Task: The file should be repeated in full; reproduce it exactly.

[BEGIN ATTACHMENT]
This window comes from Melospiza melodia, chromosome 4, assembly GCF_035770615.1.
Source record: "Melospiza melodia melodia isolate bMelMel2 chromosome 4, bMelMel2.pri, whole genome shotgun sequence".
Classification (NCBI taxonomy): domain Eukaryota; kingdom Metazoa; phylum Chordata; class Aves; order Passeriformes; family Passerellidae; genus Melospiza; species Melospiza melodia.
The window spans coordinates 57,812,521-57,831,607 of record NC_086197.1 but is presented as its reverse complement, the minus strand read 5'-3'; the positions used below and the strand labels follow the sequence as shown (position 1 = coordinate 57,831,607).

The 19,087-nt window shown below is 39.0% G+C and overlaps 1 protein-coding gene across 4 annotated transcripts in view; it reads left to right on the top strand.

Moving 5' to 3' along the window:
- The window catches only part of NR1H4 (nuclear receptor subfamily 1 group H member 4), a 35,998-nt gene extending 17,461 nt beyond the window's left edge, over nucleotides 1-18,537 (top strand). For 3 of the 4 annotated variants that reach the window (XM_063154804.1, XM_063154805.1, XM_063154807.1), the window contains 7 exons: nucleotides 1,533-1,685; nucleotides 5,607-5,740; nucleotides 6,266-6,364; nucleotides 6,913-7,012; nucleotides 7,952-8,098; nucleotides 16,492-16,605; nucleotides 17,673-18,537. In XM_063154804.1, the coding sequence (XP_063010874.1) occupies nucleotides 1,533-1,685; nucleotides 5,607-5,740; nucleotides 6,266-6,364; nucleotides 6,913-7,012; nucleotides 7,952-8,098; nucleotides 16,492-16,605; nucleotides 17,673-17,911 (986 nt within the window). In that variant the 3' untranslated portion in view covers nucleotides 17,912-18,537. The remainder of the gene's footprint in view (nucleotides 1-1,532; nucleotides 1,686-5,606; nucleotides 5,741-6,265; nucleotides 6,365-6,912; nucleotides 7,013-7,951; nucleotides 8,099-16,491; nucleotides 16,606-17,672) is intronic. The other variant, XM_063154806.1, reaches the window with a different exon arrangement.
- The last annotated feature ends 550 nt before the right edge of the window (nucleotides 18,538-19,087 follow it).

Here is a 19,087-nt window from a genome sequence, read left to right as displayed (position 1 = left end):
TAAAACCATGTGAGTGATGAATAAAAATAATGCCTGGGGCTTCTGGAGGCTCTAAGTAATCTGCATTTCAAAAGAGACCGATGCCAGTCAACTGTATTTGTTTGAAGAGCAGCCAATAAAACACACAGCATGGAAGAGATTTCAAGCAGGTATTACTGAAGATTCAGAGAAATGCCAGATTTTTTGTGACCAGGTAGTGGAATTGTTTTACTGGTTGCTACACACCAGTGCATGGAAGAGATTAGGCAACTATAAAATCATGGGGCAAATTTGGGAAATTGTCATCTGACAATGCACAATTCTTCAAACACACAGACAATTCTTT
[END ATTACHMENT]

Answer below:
This window comes from Melospiza melodia, chromosome 4, assembly GCF_035770615.1.
Source record: "Melospiza melodia melodia isolate bMelMel2 chromosome 4, bMelMel2.pri, whole genome shotgun sequence".
Classification (NCBI taxonomy): domain Eukaryota; kingdom Metazoa; phylum Chordata; class Aves; order Passeriformes; family Passerellidae; genus Melospiza; species Melospiza melodia.
The window spans coordinates 57,812,521-57,831,607 of record NC_086197.1 but is presented as its reverse complement, the minus strand read 5'-3'; the positions used below and the strand labels follow the sequence as shown (position 1 = coordinate 57,831,607).

The 19,087-nt window shown below is 39.0% G+C and overlaps 1 protein-coding gene across 4 annotated transcripts in view; it reads left to right on the top strand.

Moving 5' to 3' along the window:
- The window catches only part of NR1H4 (nuclear receptor subfamily 1 group H member 4), a 35,998-nt gene extending 17,461 nt beyond the window's left edge, over nucleotides 1-18,537 (top strand). For 3 of the 4 annotated variants that reach the window (XM_063154804.1, XM_063154805.1, XM_063154807.1), the window contains 7 exons: nucleotides 1,533-1,685; nucleotides 5,607-5,740; nucleotides 6,266-6,364; nucleotides 6,913-7,012; nucleotides 7,952-8,098; nucleotides 16,492-16,605; nucleotides 17,673-18,537. In XM_063154804.1, the coding sequence (XP_063010874.1) occupies nucleotides 1,533-1,685; nucleotides 5,607-5,740; nucleotides 6,266-6,364; nucleotides 6,913-7,012; nucleotides 7,952-8,098; nucleotides 16,492-16,605; nucleotides 17,673-17,911 (986 nt within the window). In that variant the 3' untranslated portion in view covers nucleotides 17,912-18,537. The remainder of the gene's footprint in view (nucleotides 1-1,532; nucleotides 1,686-5,606; nucleotides 5,741-6,265; nucleotides 6,365-6,912; nucleotides 7,013-7,951; nucleotides 8,099-16,491; nucleotides 16,606-17,672) is intronic. The other variant, XM_063154806.1, reaches the window with a different exon arrangement.
- The last annotated feature ends 550 nt before the right edge of the window (nucleotides 18,538-19,087 follow it).

Here is a 19,087-nt window from a genome sequence, read left to right as displayed (position 1 = left end):
TAAAACCATGTGAGTGATGAATAAAAATAATGCCTGGGGCTTCTGGAGGCTCTAAGTAATCTGCATTTCAAAAGAGACCGATGCCAGTCAACTGTATTTGTTTGAAGAGCAGCCAATAAAACACACAGCATGGAAGAGATTTCAAGCAGGTATTACTGAAGATTCAGAGAAATGCCAGATTTTTTGTGACCAGGTAGTGGAATTGTTTTACTGGTTGCTACACACCAGTGCATGGAAGAGATTAGGCAACTATAAAATCATGGGGCAAATTTGGGAAATTGTCATCTGACAATGCACAATTCTTCAAACACACAGACAATTCTTT